Oziel Magaña is no ordinary coffee-shop owner, though he does own a coffee shop, Euro Café, along with brother Estéban (a “silent parter” who lives in Arizona). A native of Chico, Magaña left just long enough to get his college degree from UC Davis and swiftly returned to the city he loves. He’s now a single father—he calls his daughter, Keikilani (pictured with him), his business partner—and although he no longer works as a social worker, he couldn’t keep away from his passion for long. Euro Café opened about two years ago in La Dolce Piazza, and in July of this year, Magaña formed a partnership with Far Northern Regional Center, his old employer, to offer jobs to people with disabilities.
How did you get into the restaurant business?
The place came up for sale. I’m a social worker—that’s my background—but my family does have a strong business background. My brother Estéban and I purchased it. I loved my job, I loved doing social work, but I wanted something a little more challenging.
So you’ve integrated your social-work background into your restaurant?
I’m really proud of that. Just having a café, people say, “You’re an entrepreneur.” But honestly, I’m just a coffee-shop owner. And there was something lacking there. In the social-work realm, you’re never bored. There’s always something going on. In my time working with people with developmental disabilities, I noticed a huge lack [of opportunity]—ever since I was working at the ARC, which is a great program—for people in between needing services and not needing services. I thought it would be a great idea to have a place where we respect them and treat them like they’re anyone else on staff.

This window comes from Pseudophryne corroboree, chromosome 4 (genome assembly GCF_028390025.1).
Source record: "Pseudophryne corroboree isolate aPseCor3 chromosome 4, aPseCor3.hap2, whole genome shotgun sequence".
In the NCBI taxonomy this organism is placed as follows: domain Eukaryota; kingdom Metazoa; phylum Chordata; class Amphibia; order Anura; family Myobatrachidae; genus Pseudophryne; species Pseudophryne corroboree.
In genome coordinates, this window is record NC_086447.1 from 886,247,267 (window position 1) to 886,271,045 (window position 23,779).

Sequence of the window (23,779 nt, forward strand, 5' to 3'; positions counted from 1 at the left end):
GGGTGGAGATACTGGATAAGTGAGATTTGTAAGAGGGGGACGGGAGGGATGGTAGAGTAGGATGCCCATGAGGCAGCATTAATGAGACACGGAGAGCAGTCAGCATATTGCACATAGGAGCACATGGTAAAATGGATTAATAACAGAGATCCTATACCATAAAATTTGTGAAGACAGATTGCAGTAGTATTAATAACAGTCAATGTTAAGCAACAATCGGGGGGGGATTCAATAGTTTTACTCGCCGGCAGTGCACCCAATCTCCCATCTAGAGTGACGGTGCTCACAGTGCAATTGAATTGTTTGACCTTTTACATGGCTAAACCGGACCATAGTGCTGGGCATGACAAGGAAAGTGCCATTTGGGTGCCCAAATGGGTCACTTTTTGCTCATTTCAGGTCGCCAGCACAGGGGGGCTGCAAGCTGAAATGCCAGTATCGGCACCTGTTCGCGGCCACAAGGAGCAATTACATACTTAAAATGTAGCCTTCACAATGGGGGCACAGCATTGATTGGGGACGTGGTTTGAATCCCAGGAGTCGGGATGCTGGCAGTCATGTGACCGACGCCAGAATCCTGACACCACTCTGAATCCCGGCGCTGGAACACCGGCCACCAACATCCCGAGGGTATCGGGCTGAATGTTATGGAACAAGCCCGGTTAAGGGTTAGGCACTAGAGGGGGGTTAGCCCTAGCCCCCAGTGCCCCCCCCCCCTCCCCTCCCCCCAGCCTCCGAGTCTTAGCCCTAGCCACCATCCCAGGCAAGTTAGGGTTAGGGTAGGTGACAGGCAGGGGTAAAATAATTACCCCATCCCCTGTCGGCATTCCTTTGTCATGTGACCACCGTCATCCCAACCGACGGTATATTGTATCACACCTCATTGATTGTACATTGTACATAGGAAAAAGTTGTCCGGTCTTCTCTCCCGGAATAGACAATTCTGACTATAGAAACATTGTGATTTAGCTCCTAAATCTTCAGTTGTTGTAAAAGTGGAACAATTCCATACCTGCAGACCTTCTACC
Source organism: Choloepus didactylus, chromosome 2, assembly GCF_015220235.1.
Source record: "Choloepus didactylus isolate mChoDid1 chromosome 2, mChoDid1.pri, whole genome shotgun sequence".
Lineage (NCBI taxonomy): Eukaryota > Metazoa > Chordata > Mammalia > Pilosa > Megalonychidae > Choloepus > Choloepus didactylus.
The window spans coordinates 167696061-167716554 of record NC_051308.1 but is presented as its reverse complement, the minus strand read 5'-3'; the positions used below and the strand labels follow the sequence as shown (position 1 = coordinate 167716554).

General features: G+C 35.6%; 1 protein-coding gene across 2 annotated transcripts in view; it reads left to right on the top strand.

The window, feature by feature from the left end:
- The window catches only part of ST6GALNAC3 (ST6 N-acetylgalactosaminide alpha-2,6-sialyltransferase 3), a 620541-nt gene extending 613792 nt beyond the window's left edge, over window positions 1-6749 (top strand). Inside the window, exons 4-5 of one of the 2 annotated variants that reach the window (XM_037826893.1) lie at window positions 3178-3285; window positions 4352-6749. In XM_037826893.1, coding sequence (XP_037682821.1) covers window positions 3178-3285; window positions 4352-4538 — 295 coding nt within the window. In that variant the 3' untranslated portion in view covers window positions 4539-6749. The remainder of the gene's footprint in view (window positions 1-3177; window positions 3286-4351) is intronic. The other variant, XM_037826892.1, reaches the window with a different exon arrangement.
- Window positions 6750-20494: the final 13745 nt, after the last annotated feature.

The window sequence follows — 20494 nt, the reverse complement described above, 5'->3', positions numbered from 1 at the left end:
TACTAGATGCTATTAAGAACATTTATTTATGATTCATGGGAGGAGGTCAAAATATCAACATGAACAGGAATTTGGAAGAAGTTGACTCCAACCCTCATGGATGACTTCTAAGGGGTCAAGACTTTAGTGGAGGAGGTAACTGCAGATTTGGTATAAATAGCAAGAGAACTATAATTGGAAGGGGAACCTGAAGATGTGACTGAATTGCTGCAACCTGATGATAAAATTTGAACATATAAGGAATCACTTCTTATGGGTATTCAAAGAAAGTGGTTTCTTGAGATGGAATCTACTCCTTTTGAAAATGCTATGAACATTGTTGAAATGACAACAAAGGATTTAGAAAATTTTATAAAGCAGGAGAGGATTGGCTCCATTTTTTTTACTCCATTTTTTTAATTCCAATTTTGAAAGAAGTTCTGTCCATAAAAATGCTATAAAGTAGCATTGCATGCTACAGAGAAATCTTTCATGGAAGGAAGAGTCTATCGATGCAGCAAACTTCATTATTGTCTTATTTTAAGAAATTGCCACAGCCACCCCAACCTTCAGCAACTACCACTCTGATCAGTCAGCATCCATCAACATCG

So, Far Northern sends you workers?
We have a contract with them, so some of it is grant-funded. We currently have six workers, and there’s a wait-list. We’re looking to open up after New Year’s to get more individuals. There’s the business world and the social-work world and there’s a way to meld them. It’s important to be fiscally sound. I’m proud that we’re offering a service and using the coffee shop sales to keep this program up and running.
What’s the reaction from the public been?
We’re kind of like this well-kept secret. I kind of like that not everyone knows that we’re a social-work program. People come here for the food—and a lot of people don’t know. Our guys have disabilities, but they’re doing great work and nobody knows. To me, I like that because it’s true equality. We don’t put it out there to tell people to come because we’re a social work program.